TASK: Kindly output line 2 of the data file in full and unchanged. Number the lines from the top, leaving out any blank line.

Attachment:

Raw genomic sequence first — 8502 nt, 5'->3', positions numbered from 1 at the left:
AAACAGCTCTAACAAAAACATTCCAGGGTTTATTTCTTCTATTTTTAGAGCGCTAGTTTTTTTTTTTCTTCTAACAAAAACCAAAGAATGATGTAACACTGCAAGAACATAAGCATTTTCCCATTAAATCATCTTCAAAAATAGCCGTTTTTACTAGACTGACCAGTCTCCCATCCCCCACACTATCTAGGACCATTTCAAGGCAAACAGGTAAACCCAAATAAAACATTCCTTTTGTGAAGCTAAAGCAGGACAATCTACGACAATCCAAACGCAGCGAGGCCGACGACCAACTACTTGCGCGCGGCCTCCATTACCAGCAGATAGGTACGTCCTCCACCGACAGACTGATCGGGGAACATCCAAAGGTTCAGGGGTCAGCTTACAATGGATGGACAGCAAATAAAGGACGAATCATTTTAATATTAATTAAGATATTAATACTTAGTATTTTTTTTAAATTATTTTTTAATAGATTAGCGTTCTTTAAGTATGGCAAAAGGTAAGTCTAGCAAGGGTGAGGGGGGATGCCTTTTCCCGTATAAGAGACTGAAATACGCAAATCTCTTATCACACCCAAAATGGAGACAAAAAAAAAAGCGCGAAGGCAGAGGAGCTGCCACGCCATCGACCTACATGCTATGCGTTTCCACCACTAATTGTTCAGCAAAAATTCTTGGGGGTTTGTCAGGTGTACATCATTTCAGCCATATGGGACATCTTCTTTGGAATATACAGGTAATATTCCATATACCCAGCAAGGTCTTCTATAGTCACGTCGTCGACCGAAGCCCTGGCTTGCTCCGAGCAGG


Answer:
AAACAGCTCTAACAAAAACATTCCAGGGTTTATTTCTTCTATTTTTAGAGCGCTAGTTTTTTTTTTTCTTCTAACAAAAACCAAAGAATGATGTAACACTGCAAGAACATAAGCATTTTCCCATTAAATCATCTTCAAAAATAGCCGTTTTTACTAGACTGACCAGTCTCCCATCCCCCACACTATCTAGGACCATTTCAAGGCAAACAGGTAAACCCAAATAAAACATTCCTTTTGTGAAGCTAAAGCAGGACAATCTACGACAATCCAAACGCAGCGAGGCCGACGACCAACTACTTGCGCGCGGCCTCCATTACCAGCAGATAGGTACGTCCTCCACCGACAGACTGATCGGGGAACATCCAAAGGTTCAGGGGTCAGCTTACAATGGATGGACAGCAAATAAAGGACGAATCATTTTAATATTAATTAAGATATTAATACTTAGTATTTTTTTTAAATTATTTTTTAATAGATTAGCGTTCTTTAAGTATGGCAAAAGGTAAGTCTAGCAAGGGTGAGGGGGGATGCCTTTTCCCGTATAAGAGACTGAAATACGCAAATCTCTTATCACACCCAAAATGGAGACAAAAAAAAAAGCGCGAAGGCAGAGGAGCTGCCACGCCATCGACCTACATGCTATGCGTTTCCACCACTAATTGTTCAGCAAAAATTCTTGGGGGTTTGTCAGGTGTACATCATTTCAGCCATATGGGACATCTTCTTTGGAATATACAGGTAATATTCCATATACCCAGCAAGGTCTTCTATAGTCACGTCGTCGACCGAAGCCCTGGCTTGCTCCGAGCAGG